ROLLER DERBY 101
THE BASICS OF FLAT-TRACK ROLLER DERBY
Roller derby is an exciting blend of speed, skill, brains, and brawn.
On a flat track (any surface suitable for skating - concrete, wood, sport court)
Two teams of five players – three Blockers, one Pivot, and one Jammer. The Pivots act like the pace car in a NASCAR race and control the speed of the pack while also acting as a blocker.
Each bout consists of two 30-minute periods made up of individual ‘jams’ lasting up to 2 minutes each.
The objective is to score the most points!
At the start of each jam, the Blockers and Pivots are positioned between 2 lines on the track, the pivot line, and the jammer line. The Jammers are behind the jammer line and play begins with a whistle. A Jammer scores a point for every opposing player they pass (after their initial pass). Blockers attempt to prevent opposing Jammers from passing them.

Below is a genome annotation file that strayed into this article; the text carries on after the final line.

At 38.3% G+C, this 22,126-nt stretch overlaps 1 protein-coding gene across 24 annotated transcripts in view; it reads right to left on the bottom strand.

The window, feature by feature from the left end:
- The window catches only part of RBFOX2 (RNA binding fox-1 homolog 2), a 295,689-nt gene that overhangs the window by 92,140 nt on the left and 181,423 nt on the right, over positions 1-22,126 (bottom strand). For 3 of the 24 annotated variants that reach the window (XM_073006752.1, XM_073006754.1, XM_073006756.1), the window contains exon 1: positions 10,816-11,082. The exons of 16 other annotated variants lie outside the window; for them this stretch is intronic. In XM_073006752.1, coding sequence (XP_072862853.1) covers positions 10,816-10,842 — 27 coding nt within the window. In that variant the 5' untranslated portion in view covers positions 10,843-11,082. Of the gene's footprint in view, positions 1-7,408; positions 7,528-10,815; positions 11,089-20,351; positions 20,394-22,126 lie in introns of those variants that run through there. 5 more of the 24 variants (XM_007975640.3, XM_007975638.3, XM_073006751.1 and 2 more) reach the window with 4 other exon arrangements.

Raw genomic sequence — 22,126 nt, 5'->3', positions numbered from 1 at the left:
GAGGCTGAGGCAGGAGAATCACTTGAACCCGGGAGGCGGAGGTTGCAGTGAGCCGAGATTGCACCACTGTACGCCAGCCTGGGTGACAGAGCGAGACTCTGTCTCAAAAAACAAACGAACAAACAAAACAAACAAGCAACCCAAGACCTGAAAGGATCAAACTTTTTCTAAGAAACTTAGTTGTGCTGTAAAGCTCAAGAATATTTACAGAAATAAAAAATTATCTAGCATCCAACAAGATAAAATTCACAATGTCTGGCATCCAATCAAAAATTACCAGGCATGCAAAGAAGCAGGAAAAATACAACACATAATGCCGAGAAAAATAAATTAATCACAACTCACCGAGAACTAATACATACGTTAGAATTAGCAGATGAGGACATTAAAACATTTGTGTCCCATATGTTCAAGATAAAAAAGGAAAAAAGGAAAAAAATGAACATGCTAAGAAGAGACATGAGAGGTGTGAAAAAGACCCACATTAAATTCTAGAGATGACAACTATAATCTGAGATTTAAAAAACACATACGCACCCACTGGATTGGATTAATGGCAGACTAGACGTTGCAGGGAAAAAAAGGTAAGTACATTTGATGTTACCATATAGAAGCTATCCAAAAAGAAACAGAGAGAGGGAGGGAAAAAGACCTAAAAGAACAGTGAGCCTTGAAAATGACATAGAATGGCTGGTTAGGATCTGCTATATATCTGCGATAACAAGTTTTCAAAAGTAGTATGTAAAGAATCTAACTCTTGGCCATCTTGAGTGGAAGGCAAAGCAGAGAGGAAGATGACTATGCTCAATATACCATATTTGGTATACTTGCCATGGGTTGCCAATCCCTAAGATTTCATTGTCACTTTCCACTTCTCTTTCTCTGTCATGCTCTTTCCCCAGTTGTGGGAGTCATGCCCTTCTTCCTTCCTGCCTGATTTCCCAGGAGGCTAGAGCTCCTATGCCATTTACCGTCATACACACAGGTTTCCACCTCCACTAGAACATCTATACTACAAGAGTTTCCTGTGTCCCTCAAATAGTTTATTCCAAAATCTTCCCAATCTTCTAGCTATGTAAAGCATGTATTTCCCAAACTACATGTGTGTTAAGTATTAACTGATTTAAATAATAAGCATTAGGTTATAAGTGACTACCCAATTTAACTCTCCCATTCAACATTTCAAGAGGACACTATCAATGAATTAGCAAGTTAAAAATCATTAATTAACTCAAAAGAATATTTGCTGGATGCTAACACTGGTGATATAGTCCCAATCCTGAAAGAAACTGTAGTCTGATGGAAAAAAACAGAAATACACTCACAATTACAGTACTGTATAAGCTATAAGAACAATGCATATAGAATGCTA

star on helmet
one per team
makes up the pack
four per team
offense and defense
stripe on helmet
one per team
THE HISTORY OF ROLLER DERBY
Roller derby was invented by Leo Seltzer in 1935 as a cross-country roller skating race simulation. The first event drew large crowds and evolved into a full-contact sport with collisions and crashes. The introduction of television in the 1950s propelled roller derby's popularity. It waned in the 1970s due to economic challenges. In 2001, roller derby was revived in Austin, TX, focusing on competitive athletics and female empowerment. Modern roller derby follows Women’s Flat Track Derby Association rules and boasts over 400 leagues globally, combining athleticism, strategy, and teamwork.